Kate Roe, VP Marketing at KDS, a global provider of corporate travel solutions, looks at what the trend for smart watches and wearable technology could mean for managing corporate travel and expenses for millennials.
Generation Y. They are the Y in the BYOD phenomena of recent years and are also becoming the driving force behind the huge wearables trend in the workplace. WYOD. Trips off the tongue about as well as it B-led predecessor, right? If you’ve not heard it before, you’ll surely be familiar with the scenario: a colleague who’s perhaps returned after their Christmas break or latest birthday milestone sporting a rather fetching smart watch or fitness tracker. They seem to be growing in quantity everywhere I look.
So, as the BYOD expands to incorporate WYOD, it also presents an opportunity for companies to make the most of staff owned devices for corporate travel. Managers need to understand the challenges, mitigate the risks and maximise the opportunity. These challenges are at both a departmental and strategic level, and are especially apparent in the case of business travel.
Employees are increasingly coming to work with their own smart watches, phones, tablets and laptops. Why are employees seeking such autonomy and what challenges does this pose to managers at the departmental and strategic level? In particular, how does it affect an employers’ ability to ensure their duty of care over staff, or control costs?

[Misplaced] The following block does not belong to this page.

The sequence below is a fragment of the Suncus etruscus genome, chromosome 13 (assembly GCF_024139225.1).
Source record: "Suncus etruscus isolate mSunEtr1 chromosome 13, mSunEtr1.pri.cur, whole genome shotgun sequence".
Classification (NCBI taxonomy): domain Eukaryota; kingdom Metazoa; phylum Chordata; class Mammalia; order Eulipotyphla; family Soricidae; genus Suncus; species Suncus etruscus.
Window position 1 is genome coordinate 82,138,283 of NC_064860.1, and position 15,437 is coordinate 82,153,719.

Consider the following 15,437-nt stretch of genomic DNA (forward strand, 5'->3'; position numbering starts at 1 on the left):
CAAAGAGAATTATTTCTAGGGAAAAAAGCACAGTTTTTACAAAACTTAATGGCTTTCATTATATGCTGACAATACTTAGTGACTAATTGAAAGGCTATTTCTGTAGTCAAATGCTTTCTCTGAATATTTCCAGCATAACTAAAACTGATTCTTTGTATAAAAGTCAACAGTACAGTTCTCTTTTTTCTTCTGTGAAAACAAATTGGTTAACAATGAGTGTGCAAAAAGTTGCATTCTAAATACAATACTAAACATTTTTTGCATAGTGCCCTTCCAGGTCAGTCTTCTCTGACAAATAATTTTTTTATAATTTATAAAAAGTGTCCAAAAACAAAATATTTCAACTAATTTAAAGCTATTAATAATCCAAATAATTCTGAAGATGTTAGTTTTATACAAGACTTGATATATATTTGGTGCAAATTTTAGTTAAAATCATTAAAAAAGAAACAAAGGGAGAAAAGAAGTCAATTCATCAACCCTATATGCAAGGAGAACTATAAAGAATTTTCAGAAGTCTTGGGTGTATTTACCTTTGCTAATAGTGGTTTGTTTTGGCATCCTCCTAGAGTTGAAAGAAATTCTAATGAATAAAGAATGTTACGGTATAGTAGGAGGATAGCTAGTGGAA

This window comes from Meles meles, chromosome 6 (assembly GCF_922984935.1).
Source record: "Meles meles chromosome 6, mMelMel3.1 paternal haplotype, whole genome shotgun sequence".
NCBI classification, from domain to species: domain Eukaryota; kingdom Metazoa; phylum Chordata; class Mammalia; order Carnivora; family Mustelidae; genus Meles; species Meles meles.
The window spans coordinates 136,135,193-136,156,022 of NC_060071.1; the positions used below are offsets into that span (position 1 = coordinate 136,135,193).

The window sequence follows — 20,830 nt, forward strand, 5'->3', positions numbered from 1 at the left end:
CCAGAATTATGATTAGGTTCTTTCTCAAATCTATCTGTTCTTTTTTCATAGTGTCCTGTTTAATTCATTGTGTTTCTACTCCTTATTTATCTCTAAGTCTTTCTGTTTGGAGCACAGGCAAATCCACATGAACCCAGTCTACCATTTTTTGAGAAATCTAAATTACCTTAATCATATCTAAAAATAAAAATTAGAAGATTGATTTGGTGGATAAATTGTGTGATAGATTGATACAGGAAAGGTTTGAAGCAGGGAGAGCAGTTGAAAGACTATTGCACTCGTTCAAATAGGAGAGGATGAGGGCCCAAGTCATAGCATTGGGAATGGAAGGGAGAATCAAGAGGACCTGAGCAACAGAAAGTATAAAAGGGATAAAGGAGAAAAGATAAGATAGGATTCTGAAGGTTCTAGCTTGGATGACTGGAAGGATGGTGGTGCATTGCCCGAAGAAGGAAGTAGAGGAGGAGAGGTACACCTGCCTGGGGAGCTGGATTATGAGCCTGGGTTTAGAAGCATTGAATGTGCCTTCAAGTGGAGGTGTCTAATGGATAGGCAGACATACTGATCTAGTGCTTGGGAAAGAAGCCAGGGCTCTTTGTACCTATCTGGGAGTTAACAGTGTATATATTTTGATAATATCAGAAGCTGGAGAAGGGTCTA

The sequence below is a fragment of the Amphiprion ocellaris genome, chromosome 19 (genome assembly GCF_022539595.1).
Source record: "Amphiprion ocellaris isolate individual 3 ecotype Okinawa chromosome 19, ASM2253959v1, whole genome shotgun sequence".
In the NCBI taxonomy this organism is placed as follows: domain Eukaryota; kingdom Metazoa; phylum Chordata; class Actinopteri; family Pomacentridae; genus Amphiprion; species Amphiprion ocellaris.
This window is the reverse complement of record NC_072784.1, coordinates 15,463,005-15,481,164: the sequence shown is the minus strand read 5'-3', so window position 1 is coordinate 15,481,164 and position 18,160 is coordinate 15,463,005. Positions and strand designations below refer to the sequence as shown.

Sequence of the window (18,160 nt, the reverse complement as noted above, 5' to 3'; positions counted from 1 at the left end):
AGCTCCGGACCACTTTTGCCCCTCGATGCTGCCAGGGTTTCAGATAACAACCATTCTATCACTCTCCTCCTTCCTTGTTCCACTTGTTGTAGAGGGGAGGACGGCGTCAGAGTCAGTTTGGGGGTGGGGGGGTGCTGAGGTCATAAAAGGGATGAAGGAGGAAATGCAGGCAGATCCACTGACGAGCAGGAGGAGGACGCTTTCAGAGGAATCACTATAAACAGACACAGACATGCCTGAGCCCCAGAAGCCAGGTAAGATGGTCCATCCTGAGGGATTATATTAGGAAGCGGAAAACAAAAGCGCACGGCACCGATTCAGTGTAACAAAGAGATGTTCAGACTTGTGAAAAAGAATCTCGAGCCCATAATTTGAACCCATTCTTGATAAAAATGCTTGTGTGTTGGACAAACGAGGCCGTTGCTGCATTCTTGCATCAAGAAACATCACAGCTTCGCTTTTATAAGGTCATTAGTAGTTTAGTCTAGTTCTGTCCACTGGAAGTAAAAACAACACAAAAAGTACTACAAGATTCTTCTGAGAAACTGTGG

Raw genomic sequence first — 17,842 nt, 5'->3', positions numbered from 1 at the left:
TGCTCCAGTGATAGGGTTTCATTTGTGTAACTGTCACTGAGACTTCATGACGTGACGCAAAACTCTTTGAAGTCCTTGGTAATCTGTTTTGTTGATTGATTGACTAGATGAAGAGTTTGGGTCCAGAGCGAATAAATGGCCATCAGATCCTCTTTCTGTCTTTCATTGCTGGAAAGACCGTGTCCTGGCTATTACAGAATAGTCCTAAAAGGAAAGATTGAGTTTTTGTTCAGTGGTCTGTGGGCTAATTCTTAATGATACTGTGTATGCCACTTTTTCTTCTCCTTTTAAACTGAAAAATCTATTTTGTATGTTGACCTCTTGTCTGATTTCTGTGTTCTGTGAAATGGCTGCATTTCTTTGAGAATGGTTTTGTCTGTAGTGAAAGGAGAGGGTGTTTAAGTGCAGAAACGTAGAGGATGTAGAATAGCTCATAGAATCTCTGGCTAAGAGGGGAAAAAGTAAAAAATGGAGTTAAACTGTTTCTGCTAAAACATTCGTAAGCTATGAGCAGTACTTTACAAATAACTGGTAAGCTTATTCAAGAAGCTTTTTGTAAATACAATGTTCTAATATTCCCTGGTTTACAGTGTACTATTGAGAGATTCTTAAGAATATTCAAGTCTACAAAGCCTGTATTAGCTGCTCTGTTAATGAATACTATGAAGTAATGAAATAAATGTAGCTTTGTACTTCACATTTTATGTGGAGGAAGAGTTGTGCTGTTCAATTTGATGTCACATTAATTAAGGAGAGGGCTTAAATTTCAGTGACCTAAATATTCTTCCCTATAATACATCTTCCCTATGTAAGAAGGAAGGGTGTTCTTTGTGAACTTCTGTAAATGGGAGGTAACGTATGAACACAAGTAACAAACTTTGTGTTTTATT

Our tools shape our thinking. In previous centuries, our tools and lives were much the same as our grandparents’. Accelerating technological development has ended such generational continuity, and we are now in a world where major shifts in personal technology and social relations are separated by years not decades. We are not only 10 years into the era of smartphones and social networks and already it is hard to imagine life without them.
For business, the challenge is not only to leverage the latest technologies to better compete, but also to understand, accommodate and support the new generations of employees.
Sometimes referred to as Generation Y or millennials, this generation now represents the largest proportion of the current workforce and brings expectations shaped by the tools and capabilities of modern life. Any question can be Googled, friends and colleagues can be networked instantly, for any task there is an app. For millennials, immediacy is normal. A recent Inc.com article pronounced them the “most radically different generation since the industrial revolution. This Generation Y has arguably become the smartest, most opinionated, and globally astute group of consumers”. What’s more, the changes driven by this workforce are also being adopted by their predecessors.
Trying to find the right balance of freedom and control for hyper-connected and highly autonomous employees is a tough task for any manager. Most corporates have invested in a managed travel program, crafting a policy to reflect the company’s values and goals. They have negotiated deals with preferred suppliers and provided a corporate application for bookings and making associated expense claims. However, today’s workforce is used to to booking personal travel on easy-to-use consumer apps. Therefore, because corporate applications tend to be clunky and restrictive, travellers naturally revert to booking their travel outside the corporate environment.